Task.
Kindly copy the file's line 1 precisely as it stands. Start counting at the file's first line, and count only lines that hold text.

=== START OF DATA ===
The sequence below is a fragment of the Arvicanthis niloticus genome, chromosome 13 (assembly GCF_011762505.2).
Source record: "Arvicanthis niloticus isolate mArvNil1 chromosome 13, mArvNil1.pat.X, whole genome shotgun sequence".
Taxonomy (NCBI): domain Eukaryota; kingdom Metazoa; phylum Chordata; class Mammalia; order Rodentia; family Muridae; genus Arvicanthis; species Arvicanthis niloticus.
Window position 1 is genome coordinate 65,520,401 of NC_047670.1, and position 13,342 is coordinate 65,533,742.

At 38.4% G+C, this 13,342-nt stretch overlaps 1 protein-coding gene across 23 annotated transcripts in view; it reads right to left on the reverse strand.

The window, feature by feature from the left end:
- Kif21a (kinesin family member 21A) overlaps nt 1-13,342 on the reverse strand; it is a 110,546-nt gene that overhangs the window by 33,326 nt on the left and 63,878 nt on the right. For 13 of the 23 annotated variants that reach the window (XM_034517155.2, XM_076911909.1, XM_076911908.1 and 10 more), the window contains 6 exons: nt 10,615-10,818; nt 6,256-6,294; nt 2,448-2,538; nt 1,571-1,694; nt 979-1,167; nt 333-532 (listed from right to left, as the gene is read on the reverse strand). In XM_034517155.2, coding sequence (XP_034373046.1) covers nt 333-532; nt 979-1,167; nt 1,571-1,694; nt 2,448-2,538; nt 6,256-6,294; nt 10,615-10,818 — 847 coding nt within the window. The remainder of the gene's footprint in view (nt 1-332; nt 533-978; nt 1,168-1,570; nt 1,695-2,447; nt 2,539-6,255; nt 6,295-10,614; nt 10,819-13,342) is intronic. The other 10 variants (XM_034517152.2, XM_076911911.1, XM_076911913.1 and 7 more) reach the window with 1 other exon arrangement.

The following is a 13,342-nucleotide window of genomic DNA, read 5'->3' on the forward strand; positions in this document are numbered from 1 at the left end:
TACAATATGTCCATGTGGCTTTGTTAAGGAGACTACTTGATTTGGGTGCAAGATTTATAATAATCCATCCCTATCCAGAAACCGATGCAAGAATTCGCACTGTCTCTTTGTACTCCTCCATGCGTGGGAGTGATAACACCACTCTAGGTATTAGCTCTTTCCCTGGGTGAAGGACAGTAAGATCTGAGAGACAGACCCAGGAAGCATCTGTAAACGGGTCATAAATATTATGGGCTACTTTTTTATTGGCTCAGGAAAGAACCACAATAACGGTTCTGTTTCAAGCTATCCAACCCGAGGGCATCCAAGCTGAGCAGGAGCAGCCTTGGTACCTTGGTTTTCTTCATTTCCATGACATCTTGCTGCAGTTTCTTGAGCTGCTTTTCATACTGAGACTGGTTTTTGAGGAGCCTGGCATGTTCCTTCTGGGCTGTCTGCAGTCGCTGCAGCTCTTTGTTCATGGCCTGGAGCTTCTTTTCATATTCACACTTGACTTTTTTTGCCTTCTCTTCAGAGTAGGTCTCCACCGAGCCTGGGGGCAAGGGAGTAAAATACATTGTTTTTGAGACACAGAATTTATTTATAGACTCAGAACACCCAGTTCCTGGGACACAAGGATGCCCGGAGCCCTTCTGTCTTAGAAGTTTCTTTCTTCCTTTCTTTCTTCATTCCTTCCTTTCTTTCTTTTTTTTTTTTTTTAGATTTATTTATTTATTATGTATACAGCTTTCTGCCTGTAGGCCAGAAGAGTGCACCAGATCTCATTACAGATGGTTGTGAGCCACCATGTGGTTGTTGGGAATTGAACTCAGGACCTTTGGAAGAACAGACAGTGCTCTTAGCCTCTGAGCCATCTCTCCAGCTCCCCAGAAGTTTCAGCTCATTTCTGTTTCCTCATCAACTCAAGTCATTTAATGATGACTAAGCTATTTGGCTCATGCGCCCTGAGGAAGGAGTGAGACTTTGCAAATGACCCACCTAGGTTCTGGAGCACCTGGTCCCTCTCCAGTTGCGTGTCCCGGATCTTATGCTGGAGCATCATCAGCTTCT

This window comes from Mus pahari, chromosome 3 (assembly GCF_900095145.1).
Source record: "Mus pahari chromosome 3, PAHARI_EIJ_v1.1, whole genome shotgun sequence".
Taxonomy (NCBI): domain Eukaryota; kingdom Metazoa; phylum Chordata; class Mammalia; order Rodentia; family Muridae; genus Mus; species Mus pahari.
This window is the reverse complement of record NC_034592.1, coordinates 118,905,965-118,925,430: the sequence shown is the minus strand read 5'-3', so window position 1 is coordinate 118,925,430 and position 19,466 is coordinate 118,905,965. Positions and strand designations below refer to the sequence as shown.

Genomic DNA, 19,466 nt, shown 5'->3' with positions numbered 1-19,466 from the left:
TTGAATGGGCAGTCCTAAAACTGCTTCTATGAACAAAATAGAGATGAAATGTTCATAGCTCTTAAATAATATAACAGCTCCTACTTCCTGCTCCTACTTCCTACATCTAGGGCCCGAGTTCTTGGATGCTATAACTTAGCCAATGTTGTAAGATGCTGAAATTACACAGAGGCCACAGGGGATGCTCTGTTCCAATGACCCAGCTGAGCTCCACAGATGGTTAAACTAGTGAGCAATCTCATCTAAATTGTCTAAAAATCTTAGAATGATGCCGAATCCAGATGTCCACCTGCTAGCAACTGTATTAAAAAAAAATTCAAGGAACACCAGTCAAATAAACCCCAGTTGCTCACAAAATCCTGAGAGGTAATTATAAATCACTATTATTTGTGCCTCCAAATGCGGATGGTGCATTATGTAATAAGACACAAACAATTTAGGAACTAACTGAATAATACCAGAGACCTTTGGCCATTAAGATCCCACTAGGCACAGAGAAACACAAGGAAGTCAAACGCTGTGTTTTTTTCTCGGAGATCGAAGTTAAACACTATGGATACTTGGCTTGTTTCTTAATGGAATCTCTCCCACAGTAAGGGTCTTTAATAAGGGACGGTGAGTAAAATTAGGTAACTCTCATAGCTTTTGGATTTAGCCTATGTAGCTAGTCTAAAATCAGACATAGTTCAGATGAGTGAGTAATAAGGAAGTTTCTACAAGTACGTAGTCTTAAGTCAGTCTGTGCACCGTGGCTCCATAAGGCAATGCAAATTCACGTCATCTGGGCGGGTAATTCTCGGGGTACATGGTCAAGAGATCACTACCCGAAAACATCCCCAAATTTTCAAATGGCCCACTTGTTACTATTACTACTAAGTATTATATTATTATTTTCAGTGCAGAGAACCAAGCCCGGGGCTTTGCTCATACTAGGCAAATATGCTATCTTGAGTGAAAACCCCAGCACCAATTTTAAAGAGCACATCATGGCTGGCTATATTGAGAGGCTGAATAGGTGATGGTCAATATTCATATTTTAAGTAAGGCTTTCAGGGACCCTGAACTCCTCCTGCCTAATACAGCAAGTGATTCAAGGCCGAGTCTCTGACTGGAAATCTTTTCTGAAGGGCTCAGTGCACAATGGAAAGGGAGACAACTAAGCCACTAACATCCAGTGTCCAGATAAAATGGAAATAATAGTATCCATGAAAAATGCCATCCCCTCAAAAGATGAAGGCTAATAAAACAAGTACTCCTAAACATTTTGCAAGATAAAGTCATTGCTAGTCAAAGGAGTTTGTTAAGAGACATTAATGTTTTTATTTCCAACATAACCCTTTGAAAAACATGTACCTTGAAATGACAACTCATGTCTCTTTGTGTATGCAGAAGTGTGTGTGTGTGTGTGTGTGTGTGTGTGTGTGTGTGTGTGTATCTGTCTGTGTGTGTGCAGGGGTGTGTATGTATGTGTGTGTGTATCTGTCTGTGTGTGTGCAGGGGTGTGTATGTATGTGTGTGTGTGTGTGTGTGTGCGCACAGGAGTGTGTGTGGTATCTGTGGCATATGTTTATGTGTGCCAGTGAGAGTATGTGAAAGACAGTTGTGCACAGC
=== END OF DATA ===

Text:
The sequence below is a fragment of the Arvicanthis niloticus genome, chromosome 13 (assembly GCF_011762505.2).